Camden High School, known locally as “The Castle on the Hill” and constructed 1916-1918, is an imposing three-story Collegiate Gothic structure that combines architectural terra cotta with smooth-dressed Indiana limestone and rough-textured brick. It was designed by Paul A. Davis III (1872-1948), one the most influential of the city’s Beaux-Arts trained architects.
Despite restoring the building’s tower for $4 million dollars in 2009, the New Jersey School Development Authority (NJSDA), the State’s school construction arm, in 2016 announced plans to demolish the entire building, including the newly restored tower, to build four small academies on the site. In response, the Camden High School Parent Teacher Organization (PTO) organized efforts to save the Castle on the Hill through grass-roots activism, public relations and fundraising campaigns, letters to the Governor, and coordinating an application for listing on the State Register of Historic Places (receiving a certificate of eligibility in January 2017). In 2017, Preservation New Jersey named Camden High School to its list of the 10 Most Endangered Historic Places in New Jersey. Subsequently, the PTO filed suit in the US District and then Camden County Superior Court, prepared and argued by Matt R. Litt, Esq.
Demolition of portions of the structure began at the end of the 2016-17 school year, with an assurance to delay demolition of “more significant” portions of the structure pending the outcome of the lawsuit. Ultimately, the high school’s Register nomination was never heard by the State Review Board; and, legal efforts failed at Superior Court. Without sufficient resources for further appeal, the Camden High School PTO halted its efforts. While the Castle on the Hill was lost, the tireless effort put forth by dedicated residents, alumni, students, and parents are worthy of acknowledgment.
Fred Carl received the Sarah B. Fiske Legacy Award, which is a lifetime achievement award recognizing important and sustained contributions to the understanding and promotion of historic preservation and history in New Jersey.
Fred Carl has been a champion of Camp Evans since 1993, when its closing under base realignment and closure (BRAC) was announced. With the backing of Wall Township, Mr. Carl researched the creation of a science center, and presented The Marconi Reuse Plan in 1995. Fred built a consortium to preserve Camp Evans that incorporated in 1998 as a not-for-profit known as the InfoAge Science-History Center.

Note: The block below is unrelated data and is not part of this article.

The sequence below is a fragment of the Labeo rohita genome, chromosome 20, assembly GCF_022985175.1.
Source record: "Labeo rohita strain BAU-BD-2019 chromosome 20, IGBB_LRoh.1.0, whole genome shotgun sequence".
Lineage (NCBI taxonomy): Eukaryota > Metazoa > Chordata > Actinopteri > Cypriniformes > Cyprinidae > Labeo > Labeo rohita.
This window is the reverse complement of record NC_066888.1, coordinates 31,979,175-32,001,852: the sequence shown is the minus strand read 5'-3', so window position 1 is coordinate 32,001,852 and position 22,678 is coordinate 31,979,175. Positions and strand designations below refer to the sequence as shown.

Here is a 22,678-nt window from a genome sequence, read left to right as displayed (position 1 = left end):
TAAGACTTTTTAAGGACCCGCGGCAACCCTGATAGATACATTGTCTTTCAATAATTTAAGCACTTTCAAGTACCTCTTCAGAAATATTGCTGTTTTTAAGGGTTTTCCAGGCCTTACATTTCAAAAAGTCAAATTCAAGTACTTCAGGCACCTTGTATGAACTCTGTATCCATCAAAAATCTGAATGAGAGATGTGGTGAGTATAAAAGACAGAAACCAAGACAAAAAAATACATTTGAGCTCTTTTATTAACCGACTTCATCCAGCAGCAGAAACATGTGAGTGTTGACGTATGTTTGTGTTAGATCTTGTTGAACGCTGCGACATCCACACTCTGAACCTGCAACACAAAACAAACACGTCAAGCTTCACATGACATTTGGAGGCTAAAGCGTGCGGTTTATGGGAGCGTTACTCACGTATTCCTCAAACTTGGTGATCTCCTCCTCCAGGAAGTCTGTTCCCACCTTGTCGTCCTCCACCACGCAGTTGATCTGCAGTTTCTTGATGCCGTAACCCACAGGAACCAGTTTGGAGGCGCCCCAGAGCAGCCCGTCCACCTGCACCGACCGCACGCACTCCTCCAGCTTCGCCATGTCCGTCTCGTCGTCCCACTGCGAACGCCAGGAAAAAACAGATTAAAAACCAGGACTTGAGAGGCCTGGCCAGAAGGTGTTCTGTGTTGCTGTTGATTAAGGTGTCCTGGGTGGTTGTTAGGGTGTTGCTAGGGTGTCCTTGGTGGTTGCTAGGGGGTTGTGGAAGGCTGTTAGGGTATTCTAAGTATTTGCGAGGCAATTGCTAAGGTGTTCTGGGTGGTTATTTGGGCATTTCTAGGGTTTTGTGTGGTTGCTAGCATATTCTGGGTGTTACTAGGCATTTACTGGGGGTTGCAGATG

Mr. Carl researched the history of Camp Evans and was able to get it listed on the State Register of Historic Places in 2001 with hope of national recognition to follow. In 2002, Camp Evans was listed on Preservation New Jersey’s 10 of Most Endangered Historic Places; and with PNJ’s public relations assistance and Congressman Chris Smith’s intervention, it was listed on the National Register later that year. This paved the way for the Township to acquire the property.
Prior to the turnover, the Army stopped maintaining the buildings. In 2003, the Army removed the sanitary sewers and contractors cut the underground electrical feeds. It took intervention by Representative Smith and attorneys from the National Trust for Historic Preservation to rectify these actions. The buildings became infested with mold, and lead paint was also an issue. Mr. Carl obtained a license to remediate lead-based paint; and on his own time and at his own expense, he remediated nine buildings.
In 2006, eight buildings on 17 acres were transferred to Wall, but none of the buildings were ready for occupancy. InfoAge, with support from Wall and Monmouth County InfoAge, replaced the roofs, installed heat, and added air conditioning to five buildings. In addition, nine restrooms were restored to service. InfoAge repainted the exteriors of the WW2 and satellite era buildings, and the entire interiors of seven buildings. Mr. Carl and his fellow volunteers continue the work of restoration as they raise funds and establish educational science-history programs.
In addition, the NJ Historic Preservation Office & the historic Sites Council presented Project Awards to:
- Battery Lewis Restoration – Atlantic Highlands, Monmouth County
- East Point Lighthouse – Maurice River Township, Cumberland County
- Hahne & Company Building – City of Newark, Essex County
- Building 101 / Roebling Lofts – City of Trenton, Mercer County
- A Gentleman’s Pursuit: The Commodore’s Greenhouse – Princeton, Mercer County
- S. Route 206 Bridges Over Stony Brook – Princeton, Mercer County
- Mauricetown Historic District National Register Nomination – Mauricetown (Commercial Township), Cumberland County
More information about the project awards on the NJ Historic Preservation Office at http://www.nj.gov/dep/hpo/4sustain/awds2018.htm.